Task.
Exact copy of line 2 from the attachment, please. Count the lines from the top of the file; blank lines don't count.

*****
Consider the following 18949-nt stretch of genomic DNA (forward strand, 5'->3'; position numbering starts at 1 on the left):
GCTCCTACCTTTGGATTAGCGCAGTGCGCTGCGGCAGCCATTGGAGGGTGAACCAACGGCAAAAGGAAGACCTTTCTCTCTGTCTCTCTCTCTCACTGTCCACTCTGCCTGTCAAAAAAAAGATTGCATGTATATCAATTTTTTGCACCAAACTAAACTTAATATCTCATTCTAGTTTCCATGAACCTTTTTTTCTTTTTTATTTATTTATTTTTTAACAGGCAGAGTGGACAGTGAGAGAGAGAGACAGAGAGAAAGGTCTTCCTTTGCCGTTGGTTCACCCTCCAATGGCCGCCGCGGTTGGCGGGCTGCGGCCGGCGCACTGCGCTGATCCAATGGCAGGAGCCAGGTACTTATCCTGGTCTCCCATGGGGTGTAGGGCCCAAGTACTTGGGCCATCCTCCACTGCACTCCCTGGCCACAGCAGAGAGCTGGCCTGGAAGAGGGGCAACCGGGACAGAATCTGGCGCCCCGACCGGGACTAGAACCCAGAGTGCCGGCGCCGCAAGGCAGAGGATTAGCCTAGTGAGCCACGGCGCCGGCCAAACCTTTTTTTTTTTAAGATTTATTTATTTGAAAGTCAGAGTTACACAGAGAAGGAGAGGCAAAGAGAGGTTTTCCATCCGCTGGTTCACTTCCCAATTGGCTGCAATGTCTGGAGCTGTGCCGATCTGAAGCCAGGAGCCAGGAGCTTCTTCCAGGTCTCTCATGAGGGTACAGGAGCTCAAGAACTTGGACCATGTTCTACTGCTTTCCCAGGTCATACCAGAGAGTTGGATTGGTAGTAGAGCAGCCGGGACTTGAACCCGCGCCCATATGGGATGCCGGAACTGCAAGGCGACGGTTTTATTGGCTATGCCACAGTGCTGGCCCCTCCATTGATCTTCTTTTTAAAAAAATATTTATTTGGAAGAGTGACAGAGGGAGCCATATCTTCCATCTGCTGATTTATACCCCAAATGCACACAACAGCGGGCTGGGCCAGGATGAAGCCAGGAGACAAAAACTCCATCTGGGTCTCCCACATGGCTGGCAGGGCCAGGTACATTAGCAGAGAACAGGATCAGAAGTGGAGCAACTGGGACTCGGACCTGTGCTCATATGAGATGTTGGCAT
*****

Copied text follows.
GCTCCTACCTTTGGATTAGCGCAGTGCGCTGCGGCAGCCATTGGAGGGTGAACCAACGGCAAAAGGAAGACCTTTCTCTCTGTCTCTCTCTCTCACTGTCCACTCTGCCTGTCAAAAAAAAGATTGCATGTATATCAATTTTTTGCACCAAACTAAACTTAATATCTCATTCTAGTTTCCATGAACCTTTTTTTCTTTTTTATTTATTTATTTTTTAACAGGCAGAGTGGACAGTGAGAGAGAGAGACAGAGAGAAAGGTCTTCCTTTGCCGTTGGTTCACCCTCCAATGGCCGCCGCGGTTGGCGGGCTGCGGCCGGCGCACTGCGCTGATCCAATGGCAGGAGCCAGGTACTTATCCTGGTCTCCCATGGGGTGTAGGGCCCAAGTACTTGGGCCATCCTCCACTGCACTCCCTGGCCACAGCAGAGAGCTGGCCTGGAAGAGGGGCAACCGGGACAGAATCTGGCGCCCCGACCGGGACTAGAACCCAGAGTGCCGGCGCCGCAAGGCAGAGGATTAGCCTAGTGAGCCACGGCGCCGGCCAAACCTTTTTTTTTTTAAGATTTATTTATTTGAAAGTCAGAGTTACACAGAGAAGGAGAGGCAAAGAGAGGTTTTCCATCCGCTGGTTCACTTCCCAATTGGCTGCAATGTCTGGAGCTGTGCCGATCTGAAGCCAGGAGCCAGGAGCTTCTTCCAGGTCTCTCATGAGGGTACAGGAGCTCAAGAACTTGGACCATGTTCTACTGCTTTCCCAGGTCATACCAGAGAGTTGGATTGGTAGTAGAGCAGCCGGGACTTGAACCCGCGCCCATATGGGATGCCGGAACTGCAAGGCGACGGTTTTATTGGCTATGCCACAGTGCTGGCCCCTCCATTGATCTTCTTTTTAAAAAAATATTTATTTGGAAGAGTGACAGAGGGAGCCATATCTTCCATCTGCTGATTTATACCCCAAATGCACACAACAGCGGGCTGGGCCAGGATGAAGCCAGGAGACAAAAACTCCATCTGGGTCTCCCACATGGCTGGCAGGGCCAGGTACATTAGCAGAGAACAGGATCAGAAGTGGAGCAACTGGGACTCGGACCTGTGCTCATATGAGATGTTGGCAT